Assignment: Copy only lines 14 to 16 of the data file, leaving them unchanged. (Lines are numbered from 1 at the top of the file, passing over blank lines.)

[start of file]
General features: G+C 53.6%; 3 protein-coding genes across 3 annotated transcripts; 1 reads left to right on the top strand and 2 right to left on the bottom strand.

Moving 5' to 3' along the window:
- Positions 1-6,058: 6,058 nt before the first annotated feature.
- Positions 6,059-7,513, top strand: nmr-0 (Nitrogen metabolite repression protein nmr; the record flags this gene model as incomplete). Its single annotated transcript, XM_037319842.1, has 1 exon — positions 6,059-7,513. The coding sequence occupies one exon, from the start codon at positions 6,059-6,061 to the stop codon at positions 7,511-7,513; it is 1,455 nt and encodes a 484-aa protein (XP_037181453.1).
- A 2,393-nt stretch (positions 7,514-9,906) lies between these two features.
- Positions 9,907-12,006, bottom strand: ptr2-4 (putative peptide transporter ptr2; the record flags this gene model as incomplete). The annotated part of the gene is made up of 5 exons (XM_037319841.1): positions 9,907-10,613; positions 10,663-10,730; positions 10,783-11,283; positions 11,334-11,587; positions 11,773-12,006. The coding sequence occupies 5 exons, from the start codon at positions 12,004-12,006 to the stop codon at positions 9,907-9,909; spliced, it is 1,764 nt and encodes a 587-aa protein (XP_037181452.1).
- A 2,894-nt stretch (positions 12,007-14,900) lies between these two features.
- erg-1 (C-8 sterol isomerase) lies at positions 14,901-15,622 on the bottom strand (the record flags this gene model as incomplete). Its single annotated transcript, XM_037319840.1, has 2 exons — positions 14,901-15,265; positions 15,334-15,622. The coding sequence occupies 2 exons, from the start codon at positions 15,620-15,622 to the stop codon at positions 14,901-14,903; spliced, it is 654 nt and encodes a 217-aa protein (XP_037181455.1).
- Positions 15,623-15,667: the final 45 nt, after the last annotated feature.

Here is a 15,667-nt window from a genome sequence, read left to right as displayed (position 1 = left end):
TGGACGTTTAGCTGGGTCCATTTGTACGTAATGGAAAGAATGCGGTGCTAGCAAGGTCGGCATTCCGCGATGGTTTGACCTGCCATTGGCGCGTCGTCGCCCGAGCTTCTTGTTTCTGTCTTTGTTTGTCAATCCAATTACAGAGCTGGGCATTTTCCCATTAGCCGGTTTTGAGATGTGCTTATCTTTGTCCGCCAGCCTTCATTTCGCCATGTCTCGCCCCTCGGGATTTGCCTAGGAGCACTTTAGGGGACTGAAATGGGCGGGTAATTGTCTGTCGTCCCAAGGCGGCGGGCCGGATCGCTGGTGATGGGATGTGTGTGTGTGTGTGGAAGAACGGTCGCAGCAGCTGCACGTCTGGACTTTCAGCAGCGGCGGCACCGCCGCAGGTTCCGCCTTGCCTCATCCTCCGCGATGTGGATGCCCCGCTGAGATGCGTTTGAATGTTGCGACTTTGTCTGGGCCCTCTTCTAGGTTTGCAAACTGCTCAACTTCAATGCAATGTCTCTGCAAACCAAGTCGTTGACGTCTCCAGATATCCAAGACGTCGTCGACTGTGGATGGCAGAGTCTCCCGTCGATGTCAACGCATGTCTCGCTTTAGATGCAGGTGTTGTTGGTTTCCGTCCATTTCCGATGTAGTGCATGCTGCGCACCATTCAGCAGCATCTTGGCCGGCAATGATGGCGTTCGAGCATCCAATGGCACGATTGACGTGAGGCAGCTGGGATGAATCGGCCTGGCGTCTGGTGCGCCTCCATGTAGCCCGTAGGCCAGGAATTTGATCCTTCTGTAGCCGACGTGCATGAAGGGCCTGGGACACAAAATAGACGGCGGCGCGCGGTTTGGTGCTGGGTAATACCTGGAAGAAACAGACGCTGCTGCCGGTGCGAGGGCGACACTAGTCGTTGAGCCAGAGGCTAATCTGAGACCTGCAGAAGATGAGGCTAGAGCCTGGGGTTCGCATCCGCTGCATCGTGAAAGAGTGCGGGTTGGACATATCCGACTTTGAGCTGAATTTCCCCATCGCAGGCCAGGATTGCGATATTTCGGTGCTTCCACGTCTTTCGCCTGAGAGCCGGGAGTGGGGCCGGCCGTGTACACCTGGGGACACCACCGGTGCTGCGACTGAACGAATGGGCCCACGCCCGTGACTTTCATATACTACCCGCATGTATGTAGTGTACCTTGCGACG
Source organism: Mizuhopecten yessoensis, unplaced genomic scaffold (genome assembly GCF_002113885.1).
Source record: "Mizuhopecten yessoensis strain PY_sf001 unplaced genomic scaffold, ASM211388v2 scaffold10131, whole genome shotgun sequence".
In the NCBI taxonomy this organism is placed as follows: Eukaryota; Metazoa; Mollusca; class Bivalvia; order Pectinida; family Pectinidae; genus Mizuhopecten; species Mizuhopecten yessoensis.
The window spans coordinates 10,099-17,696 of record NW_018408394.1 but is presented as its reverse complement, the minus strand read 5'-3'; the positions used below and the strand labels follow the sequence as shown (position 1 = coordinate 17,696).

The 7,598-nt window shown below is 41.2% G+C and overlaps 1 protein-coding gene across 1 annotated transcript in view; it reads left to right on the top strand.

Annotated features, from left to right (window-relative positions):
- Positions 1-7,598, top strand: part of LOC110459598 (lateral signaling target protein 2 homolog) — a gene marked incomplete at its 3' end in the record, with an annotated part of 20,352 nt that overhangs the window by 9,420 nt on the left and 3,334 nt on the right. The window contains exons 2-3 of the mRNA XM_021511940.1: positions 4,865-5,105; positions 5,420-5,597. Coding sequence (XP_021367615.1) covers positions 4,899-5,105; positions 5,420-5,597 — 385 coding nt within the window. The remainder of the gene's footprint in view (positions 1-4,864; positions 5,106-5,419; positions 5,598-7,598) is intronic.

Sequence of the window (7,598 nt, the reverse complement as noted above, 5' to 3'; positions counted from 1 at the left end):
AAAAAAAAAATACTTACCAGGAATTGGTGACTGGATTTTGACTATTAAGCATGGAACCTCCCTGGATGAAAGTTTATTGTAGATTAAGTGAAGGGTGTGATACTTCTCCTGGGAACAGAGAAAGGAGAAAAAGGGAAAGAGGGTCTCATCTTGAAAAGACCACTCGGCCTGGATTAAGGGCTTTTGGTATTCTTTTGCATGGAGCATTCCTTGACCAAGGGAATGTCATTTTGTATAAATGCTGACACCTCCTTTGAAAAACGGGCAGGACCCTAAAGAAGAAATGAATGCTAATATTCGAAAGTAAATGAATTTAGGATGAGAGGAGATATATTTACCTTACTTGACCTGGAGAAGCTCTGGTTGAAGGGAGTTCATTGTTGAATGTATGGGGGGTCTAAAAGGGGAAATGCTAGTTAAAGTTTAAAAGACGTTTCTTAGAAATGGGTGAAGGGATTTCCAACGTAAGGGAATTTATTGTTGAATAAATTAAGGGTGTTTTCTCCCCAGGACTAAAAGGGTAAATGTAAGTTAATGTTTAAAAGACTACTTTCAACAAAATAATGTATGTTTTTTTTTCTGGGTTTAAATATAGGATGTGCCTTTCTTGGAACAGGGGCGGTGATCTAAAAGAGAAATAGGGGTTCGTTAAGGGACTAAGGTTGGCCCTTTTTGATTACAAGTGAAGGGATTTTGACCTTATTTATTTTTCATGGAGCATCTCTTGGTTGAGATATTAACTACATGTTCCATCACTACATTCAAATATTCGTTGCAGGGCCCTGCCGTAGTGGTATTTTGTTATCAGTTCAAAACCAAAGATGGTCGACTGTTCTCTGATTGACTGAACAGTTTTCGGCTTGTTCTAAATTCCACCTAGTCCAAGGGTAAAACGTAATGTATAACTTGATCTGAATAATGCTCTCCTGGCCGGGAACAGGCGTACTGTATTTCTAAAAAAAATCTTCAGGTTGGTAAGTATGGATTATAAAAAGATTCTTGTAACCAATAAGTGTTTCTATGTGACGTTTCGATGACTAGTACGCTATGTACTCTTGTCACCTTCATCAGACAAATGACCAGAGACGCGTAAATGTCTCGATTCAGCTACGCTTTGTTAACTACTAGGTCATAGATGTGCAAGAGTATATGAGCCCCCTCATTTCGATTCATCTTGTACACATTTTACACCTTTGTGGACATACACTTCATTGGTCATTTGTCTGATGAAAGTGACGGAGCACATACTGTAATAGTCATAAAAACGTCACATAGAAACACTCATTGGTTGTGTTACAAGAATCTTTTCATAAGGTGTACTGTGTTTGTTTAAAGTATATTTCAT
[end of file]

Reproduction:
In the NCBI taxonomy this organism is placed as follows: Eukaryota; Metazoa; Mollusca; class Bivalvia; order Pectinida; family Pectinidae; genus Mizuhopecten; species Mizuhopecten yessoensis.
The window spans coordinates 10,099-17,696 of record NW_018408394.1 but is presented as its reverse complement, the minus strand read 5'-3'; the positions used below and the strand labels follow the sequence as shown (position 1 = coordinate 17,696).

The 7,598-nt window shown below is 41.2% G+C and overlaps 1 protein-coding gene across 1 annotated transcript in view; it reads left to right on the top strand.